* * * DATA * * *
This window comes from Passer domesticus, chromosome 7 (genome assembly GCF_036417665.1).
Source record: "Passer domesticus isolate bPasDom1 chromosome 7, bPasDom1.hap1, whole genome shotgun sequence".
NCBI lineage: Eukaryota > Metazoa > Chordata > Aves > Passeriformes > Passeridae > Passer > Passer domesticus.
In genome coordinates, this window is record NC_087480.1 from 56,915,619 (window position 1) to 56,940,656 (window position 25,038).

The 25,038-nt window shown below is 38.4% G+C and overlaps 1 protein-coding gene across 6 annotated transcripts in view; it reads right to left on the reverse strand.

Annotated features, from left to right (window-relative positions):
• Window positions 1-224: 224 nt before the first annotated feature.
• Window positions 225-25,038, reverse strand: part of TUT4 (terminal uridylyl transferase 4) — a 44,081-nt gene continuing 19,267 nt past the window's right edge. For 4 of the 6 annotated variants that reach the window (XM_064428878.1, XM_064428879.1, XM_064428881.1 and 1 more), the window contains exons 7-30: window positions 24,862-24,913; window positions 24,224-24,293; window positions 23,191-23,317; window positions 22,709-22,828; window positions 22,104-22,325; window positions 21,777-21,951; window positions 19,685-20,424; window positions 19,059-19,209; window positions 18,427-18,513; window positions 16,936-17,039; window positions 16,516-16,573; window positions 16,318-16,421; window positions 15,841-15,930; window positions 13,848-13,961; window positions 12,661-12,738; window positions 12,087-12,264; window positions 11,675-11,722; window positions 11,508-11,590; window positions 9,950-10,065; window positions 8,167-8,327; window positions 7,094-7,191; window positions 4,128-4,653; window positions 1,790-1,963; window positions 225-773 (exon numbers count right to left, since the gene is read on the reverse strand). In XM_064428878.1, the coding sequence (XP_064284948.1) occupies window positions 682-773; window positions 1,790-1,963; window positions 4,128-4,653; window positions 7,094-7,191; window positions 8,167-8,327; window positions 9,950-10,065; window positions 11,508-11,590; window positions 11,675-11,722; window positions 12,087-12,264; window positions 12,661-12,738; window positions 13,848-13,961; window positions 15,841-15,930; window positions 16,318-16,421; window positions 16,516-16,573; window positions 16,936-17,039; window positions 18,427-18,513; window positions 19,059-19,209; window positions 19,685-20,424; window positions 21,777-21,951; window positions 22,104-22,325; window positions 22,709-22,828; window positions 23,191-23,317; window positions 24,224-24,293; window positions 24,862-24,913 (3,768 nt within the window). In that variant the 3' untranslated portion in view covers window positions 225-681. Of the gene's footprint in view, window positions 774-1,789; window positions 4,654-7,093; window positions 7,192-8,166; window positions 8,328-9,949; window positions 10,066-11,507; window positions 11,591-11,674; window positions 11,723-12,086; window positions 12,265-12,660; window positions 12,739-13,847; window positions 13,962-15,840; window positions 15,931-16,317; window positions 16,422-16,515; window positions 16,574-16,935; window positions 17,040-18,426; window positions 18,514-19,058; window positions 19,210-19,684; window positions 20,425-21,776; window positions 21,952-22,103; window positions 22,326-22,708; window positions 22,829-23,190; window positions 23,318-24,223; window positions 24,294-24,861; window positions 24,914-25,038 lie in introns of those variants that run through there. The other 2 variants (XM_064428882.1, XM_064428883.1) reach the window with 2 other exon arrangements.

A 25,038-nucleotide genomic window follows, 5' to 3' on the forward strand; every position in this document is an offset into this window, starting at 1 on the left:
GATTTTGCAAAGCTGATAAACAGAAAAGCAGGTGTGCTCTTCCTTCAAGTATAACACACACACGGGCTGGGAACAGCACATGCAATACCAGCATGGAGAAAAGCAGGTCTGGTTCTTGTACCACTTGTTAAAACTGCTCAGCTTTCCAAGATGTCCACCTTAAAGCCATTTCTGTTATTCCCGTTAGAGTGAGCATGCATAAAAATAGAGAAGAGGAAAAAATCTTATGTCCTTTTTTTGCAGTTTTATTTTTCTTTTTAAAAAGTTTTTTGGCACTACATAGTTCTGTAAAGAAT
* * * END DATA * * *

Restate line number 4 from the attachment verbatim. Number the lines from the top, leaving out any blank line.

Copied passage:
In genome coordinates, this window is record NC_087480.1 from 56,915,619 (window position 1) to 56,940,656 (window position 25,038).